Buffalo Treaty 2019
Back in September 2019, Samson Councilor Kurt Buffalo organized a Buffalo Signing Treaty with the Four Nations of Maskwacis, the Peepeekisis Cree Nation and the Woodland Cree Nation. This is one of a few Buffalo Signing Treaties between the First Nations of North America. The buffalo disappeared about 150 years ago from the North American landscape and these treaties are the first in 150 years to be initiated. The goal is to bring back the sacred buffalo to sustain the people once again. It is a revival of the cultures. Samson Cree Nation reporter Jeffrey Heyden-kaye reported the event and you can read his story here:
Buffalo are a keystone animal for the prairies and the Cree who live on the land
By Jeffrey Heyden-Kaye
Add four more nations to the Buffalo Treaty.
The Samson Cree Nation hosted a Buffalo Treaty signing Friday, Sept. 20 at Nipisihkopahk Secondary School’s Jonas Applegarth Theatre with the Ermineskin Cree Nation, Montana Band, Woodland Cree First Nation and Peepeekisis Cree Nation adding their names to the treaty.
Dr. Leroy Little Bear, from the Kainai First Nation, who helped create the treaty, spoke about native science and culture and how it differs from European systems.
“There was an era in European history, about 600 to 700 years ago called the enlightenment era,” said Little Bear, adding that he likes to call it ‘The Age of Reason.’
Ideas that came out of that period weren’t necessarily new but they did appear to come together, to coalesce.
During that era, the Church was in control of the histories, libraries and general information. That period of enlightenment is no different than what young people do today by checking information through technology. He likened this way of doing things to people hundreds of years ago saying they didn’t need that controlled information from the churches, but that they could use reason.
Ideas such as feelings, emotions, relationships were
“Because the only thing that we can deal with is, what can be measured,” said Little Bear.
The problem with this way of thinking, said Little Bear, is that if something couldn’t be measured, then it was pushed aside. This is one big reason why he feels women were pushed to the side or ignored in the sciences due to how they operated.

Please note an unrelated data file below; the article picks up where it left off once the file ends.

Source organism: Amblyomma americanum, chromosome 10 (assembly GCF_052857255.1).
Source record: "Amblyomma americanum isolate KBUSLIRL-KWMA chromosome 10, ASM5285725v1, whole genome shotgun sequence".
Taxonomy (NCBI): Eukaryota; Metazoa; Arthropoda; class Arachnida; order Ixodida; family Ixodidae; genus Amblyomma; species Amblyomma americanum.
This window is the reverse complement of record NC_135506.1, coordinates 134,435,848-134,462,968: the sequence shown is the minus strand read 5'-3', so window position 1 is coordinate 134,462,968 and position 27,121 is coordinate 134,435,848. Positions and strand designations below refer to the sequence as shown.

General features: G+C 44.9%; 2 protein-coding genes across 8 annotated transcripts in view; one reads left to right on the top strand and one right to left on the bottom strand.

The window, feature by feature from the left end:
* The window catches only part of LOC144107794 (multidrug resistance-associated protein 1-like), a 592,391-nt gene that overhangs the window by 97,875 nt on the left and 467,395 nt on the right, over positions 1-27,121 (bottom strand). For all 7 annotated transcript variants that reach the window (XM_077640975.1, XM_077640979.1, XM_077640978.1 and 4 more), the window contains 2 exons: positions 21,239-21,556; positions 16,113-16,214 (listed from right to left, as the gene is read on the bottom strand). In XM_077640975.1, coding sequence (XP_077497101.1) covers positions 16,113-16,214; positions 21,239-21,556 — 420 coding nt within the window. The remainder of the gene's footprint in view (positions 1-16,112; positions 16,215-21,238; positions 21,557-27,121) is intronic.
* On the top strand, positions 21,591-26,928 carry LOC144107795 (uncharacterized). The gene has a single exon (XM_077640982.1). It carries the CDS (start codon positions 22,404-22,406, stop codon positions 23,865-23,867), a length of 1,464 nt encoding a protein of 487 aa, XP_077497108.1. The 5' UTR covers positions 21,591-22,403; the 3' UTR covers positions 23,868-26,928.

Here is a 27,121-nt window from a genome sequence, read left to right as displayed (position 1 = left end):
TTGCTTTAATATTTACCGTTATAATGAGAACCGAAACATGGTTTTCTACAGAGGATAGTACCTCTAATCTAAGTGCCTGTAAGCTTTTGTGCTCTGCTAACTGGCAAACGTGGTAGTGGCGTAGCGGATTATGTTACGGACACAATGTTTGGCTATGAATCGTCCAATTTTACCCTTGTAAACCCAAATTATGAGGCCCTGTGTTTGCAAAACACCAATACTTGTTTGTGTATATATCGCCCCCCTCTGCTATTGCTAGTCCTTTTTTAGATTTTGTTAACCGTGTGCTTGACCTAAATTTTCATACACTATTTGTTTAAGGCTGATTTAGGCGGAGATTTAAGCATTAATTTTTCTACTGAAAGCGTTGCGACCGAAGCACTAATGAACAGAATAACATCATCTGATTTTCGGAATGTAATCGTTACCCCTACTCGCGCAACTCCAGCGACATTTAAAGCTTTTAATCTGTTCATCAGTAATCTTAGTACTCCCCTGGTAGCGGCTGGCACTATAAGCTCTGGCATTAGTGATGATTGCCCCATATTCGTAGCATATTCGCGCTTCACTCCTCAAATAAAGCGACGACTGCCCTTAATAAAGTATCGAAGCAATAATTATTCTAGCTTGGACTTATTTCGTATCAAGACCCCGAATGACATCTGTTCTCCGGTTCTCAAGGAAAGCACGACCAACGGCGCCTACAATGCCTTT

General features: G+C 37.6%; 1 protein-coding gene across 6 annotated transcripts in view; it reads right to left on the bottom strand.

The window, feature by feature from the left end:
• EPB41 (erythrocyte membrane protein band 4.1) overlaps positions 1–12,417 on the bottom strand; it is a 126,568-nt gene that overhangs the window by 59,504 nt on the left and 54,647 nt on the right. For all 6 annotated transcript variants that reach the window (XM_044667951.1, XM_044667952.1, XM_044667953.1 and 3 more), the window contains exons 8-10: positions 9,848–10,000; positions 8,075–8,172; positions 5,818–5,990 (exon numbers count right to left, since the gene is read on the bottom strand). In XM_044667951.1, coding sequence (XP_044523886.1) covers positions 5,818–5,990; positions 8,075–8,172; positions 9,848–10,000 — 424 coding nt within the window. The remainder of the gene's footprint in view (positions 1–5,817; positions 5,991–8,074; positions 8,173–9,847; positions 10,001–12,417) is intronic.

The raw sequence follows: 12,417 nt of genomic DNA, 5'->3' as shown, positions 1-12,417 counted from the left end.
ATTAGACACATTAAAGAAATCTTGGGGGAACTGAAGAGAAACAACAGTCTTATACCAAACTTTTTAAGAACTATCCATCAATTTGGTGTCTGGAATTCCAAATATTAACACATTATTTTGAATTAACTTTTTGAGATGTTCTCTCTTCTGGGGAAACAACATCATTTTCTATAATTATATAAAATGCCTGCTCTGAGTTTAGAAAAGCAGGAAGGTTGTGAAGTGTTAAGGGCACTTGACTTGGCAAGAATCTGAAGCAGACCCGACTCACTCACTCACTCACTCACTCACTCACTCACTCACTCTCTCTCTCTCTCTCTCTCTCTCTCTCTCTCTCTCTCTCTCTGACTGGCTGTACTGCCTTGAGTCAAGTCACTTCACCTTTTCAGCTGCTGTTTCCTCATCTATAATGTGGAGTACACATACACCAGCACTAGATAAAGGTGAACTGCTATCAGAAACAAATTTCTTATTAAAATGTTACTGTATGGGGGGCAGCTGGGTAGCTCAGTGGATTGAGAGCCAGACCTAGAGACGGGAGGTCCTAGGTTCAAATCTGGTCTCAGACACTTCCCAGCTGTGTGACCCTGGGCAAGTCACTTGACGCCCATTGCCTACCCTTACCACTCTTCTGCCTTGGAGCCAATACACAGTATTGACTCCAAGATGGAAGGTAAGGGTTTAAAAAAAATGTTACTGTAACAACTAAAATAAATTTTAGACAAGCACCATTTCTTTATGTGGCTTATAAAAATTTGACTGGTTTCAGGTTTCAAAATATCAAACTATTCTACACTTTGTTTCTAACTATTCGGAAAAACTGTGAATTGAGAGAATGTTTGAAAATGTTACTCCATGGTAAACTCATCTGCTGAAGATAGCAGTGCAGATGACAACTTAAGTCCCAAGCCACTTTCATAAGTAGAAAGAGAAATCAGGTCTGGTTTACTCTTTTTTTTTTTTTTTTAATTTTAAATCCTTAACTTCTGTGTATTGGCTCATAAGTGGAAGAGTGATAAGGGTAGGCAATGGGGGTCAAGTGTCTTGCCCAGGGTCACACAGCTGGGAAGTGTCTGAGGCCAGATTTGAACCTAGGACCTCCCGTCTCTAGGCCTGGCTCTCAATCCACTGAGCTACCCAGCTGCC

The English language is a great example of that challenge. Little Bear says he’d love to hear Hockey Night in Canada in Cree.
“You probably wouldn’t even need to turn on the TV,” he smiled.
Comparing English and the Age of Reason with native thought, something that is always changing, it’s easy to see why there are differences.
“In English, there are animate and inanimate differences,” said Little Bear, which is completely different to how Canada’s Indigenous people relate to the world.
At the time of colonization and the treaties, the Age of Reason was in full bloom. When it came to knowledge, there wasn’t a lot that the Cree could add to the story, said Little Bear. “Those two different ways of thinking are very real.”
The Cree word ‘realities’ is quite different to the English word ‘realities’, he added.
Little Bear talked also about the buffalo. He said about 10 years ago it became clear that First Nations stories and songs rely strongly on the buffalo. However, students of this day and age don’t see the buffalo in their land like they used to. This spurred the desire to speak about the Buffalo Treaty and have what was called, ‘The Buffalo Dialogues.’
When that occurred, “We always had an empty seat for the buffalo,” said Little Bear.
The spirit of the buffalo was an important component to the discussions with questions about why they wanted the buffalo back and would people remember their songs? Little Bear said long before the Treaties, Canada’s Indigenous people had treaties of their own. It was because of this history that having the First Nations work together and sign the the Buffalo Treaty was so valued.
He knew at the time that the Buffalo Treaty was going to be controversial and help would be needed to bring it together.
Thankfully at the time there were many organizations that also wanted to see the buffalo return such as the National Wildlife Federation. He said in Montana, land was even sold to create a buffalo reserve. Canada’s National Parks also wanted to bring the buffalo back, but the plans were put on hold for some time. It was the Buffalo Treaty that helped planners bring free roaming buffalo back to Banff National Park. It was a moment of reconciliation between First Nations and non-profits, as well as government agencies working together.
The movement has created excitement among First Nations elders and those taking care of the buffalo. It’s a momentous time.
The same way that the buffalo is keystone to environmental balance, it’s just as important to Cree culture.
“All over Indian country, the buffalo is back, it’s giving life back to our cultures,” said Little Bear.
“The Buffalo Treaty now has 25 signatories,” he added, pointing out that in Central and South America the treaty has been signed.
He praised the Samson Cree Nation for hosting the Buffalo Treaty days for the four new signatories. The other signing will be in Chico Hot Springs in Montana, from Oct. 6 to 8.
Ultimately, “We want to fulfil the dream of our elders that we want to see free roaming buffalo.”
Chief Vern Saddleback praised Coun. Kurt Buffalo for signing the treaty several years ago when he was chief of Samson Cree Nation. Saddleback said Buffalo is the Treaties Chief.